I answered your question with my own not because I believe we can’t reduce the number of guns in this country, but because I believe the number of guns in this country is a red herring. The number of guns is not the problem; the violence is the problem. Yes, we can reduce the number of guns in this country, you are certainly correct about that. But it is disingenuous to say that the guns are creating the violence, just as it would be disingenuous to say that the guns are not contributing to the commission of that violence. I am not being fatalistic when I say that reducing the number of guns won’t fix things; I am saying it is no good to treat the symptoms without treating the cause.

        Knowing that fatalities and accidents would happen regardless, would I ban speed limits? Considering I have not seen any studies that control for such things as increased seat belt use and improved safety features in cars that really show how much speed limits actually prevent accidents and fatalities (although I am open to such a study), I would point out that some European cities have completely done away with ALL traffic controls (including speed limits) and are having fewer accidents and fatalities. Here’s the thing, Fahad. I believe that policy is not morality. There is no right or wrong. There are simply trade-offs. Sometimes it’s an easy choice: if you kill someone, we put you in jail. Sometimes it’s a much harder choice: how much are we willing to pay to keep the roads clean? But at the end of the day, we have to make these choices based on facts, not emotions, wherever possible. Otherwise what we end up with is a cure worse than the disease.

      • Fahad says:

        A few additional questions:

        * Are you also against the criminalizing of marijuana?
        * Are you opposed to Iran getting a nuclear weapon? (you did say that people [and by extension, their government] should be allowed to choose)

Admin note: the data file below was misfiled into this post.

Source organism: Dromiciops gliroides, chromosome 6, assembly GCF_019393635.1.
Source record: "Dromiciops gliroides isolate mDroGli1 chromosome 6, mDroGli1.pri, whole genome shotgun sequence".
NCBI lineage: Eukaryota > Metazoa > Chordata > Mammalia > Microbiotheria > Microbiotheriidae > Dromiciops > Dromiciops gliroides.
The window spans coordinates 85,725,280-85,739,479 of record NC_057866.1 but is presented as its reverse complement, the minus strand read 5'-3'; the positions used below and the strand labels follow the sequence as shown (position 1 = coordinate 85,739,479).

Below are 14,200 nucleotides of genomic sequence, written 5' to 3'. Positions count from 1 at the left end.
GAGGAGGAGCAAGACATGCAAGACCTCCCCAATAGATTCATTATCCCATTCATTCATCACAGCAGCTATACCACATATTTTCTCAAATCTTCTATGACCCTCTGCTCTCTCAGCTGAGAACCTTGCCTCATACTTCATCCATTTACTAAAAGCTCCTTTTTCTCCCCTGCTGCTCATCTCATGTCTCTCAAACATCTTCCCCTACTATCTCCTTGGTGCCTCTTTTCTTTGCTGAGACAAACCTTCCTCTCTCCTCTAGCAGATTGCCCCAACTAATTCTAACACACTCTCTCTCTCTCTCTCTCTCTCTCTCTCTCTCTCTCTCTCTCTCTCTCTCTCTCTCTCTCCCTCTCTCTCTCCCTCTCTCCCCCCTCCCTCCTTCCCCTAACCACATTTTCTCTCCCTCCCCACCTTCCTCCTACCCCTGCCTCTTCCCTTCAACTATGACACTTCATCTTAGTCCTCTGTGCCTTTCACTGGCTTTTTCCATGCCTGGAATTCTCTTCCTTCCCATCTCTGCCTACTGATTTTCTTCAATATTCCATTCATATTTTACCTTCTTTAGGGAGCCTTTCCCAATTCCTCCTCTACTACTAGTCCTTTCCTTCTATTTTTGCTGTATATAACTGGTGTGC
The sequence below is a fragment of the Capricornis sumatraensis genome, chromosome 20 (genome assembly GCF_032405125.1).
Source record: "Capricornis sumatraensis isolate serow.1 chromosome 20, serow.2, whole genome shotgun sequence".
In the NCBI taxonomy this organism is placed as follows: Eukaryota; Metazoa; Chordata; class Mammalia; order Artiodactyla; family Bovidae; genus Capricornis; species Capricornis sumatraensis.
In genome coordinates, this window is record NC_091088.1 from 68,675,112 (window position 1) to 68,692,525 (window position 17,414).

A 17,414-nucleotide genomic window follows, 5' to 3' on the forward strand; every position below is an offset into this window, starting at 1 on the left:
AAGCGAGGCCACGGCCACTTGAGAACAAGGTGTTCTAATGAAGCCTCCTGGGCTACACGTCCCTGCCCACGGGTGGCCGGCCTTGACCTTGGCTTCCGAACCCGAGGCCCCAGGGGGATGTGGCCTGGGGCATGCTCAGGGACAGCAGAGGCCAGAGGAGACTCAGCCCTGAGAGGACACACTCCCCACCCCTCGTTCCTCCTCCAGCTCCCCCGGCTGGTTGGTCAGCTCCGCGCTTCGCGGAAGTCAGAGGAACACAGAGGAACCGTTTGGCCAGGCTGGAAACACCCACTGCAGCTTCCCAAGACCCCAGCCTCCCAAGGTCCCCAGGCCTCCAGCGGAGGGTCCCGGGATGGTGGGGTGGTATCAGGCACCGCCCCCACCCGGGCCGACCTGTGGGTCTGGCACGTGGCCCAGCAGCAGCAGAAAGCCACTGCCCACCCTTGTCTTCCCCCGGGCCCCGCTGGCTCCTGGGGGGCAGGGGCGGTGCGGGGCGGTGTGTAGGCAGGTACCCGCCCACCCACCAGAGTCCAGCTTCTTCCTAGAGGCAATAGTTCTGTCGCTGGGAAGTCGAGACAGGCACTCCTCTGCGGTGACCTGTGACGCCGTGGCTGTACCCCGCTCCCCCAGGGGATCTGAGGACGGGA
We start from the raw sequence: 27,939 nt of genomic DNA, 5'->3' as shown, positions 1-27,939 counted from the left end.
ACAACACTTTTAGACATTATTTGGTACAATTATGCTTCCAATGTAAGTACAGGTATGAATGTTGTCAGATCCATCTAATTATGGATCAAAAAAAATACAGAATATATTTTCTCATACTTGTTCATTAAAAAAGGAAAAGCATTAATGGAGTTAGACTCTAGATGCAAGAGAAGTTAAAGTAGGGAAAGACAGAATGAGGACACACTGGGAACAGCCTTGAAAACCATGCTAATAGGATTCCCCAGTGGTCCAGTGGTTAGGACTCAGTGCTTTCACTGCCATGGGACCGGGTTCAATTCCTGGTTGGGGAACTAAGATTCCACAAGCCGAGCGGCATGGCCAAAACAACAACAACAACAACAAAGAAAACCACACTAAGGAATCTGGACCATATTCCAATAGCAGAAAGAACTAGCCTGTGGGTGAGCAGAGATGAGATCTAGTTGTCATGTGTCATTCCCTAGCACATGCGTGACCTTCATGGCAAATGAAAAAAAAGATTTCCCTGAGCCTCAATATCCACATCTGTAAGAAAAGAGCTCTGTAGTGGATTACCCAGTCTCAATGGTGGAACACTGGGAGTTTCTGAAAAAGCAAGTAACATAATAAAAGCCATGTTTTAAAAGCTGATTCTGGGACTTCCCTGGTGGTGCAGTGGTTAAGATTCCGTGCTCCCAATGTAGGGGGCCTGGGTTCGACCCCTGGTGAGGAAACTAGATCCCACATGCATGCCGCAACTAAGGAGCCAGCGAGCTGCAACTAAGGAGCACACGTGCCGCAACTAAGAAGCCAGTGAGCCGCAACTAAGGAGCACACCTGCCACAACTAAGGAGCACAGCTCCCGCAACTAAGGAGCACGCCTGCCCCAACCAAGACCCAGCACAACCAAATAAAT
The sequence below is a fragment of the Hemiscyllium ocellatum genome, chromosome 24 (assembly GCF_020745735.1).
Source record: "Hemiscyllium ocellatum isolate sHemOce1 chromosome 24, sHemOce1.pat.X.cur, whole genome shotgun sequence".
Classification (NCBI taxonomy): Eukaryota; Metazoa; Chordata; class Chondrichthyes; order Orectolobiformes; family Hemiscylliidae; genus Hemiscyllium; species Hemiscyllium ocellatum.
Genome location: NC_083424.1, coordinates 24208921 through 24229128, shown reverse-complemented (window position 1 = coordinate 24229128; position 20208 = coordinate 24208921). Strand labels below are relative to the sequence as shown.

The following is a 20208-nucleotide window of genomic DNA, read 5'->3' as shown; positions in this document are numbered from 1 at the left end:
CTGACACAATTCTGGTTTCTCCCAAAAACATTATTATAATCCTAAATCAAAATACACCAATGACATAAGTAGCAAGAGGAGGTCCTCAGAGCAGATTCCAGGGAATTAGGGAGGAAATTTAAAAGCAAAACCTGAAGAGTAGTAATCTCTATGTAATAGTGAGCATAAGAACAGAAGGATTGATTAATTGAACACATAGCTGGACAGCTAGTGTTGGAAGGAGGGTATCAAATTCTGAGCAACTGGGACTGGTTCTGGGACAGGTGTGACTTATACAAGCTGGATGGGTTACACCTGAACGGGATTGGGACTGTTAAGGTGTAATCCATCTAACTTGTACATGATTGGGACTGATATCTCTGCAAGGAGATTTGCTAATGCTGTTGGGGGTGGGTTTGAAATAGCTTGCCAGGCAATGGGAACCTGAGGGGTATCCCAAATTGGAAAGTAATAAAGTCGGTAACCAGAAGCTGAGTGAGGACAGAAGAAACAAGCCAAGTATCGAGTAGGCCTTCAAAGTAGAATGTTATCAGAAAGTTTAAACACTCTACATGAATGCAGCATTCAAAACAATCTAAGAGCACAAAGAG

* Of the mass-shootings in the US, how many have been stopped by a gun-owning bystander?

      • Bob Bonsall says:

        Always glad to answer questions!

        * I am completely against the criminalizing of marijuana.
        * I believe I also mentioned I am not comfortable with any government having nuclear weapons. Frankly I don’t trust governments with anything more dangerous than a ball of string. So yes, I am opposed to Iran getting a nuclear weapon, but I am opposed to anyone having them.
        *To the best of my knowledge, none of the mass-shootings in the US have been stopped by a gun-owning bystander.

        Now a few questions of my own, if I may.

        *Are you opposed to government restrictions on free speech? What about hateful speech?
        *What percentage of mass killings in the past ten years (the rough period of time since the expectoration of the assault weapons ban) on US soil have been the result of a firearm? How many of the deaths (by percentage) have been caused by a firearm?
        *How about the last 15 years?
        *Of the mass-shootings in the US, how many have taken place in a place where people were NOT prohibited to carry a firearm in the first place?
        *How much of the gun violence in America (by percentage) can be attributed to people who bought and registered their guns legally (and thus would be reduced by changing the laws)?

  3. juneeb says:

    It seems redundant to agree with opinions which mirror my own, but–here, here! (I never imagined I would be in print, even quotable, at that!)


What's Your Not So Humble Opinion?

Fill in your details below or click an icon to log in:

WordPress.com Logo

You are commenting using your WordPress.com account. Log Out / Change )

Twitter picture

You are commenting using your Twitter account. Log Out / Change )

Facebook photo

You are commenting using your Facebook account. Log Out / Change )

Google+ photo

You are commenting using your Google+ account. Log Out / Change )

Connecting to %s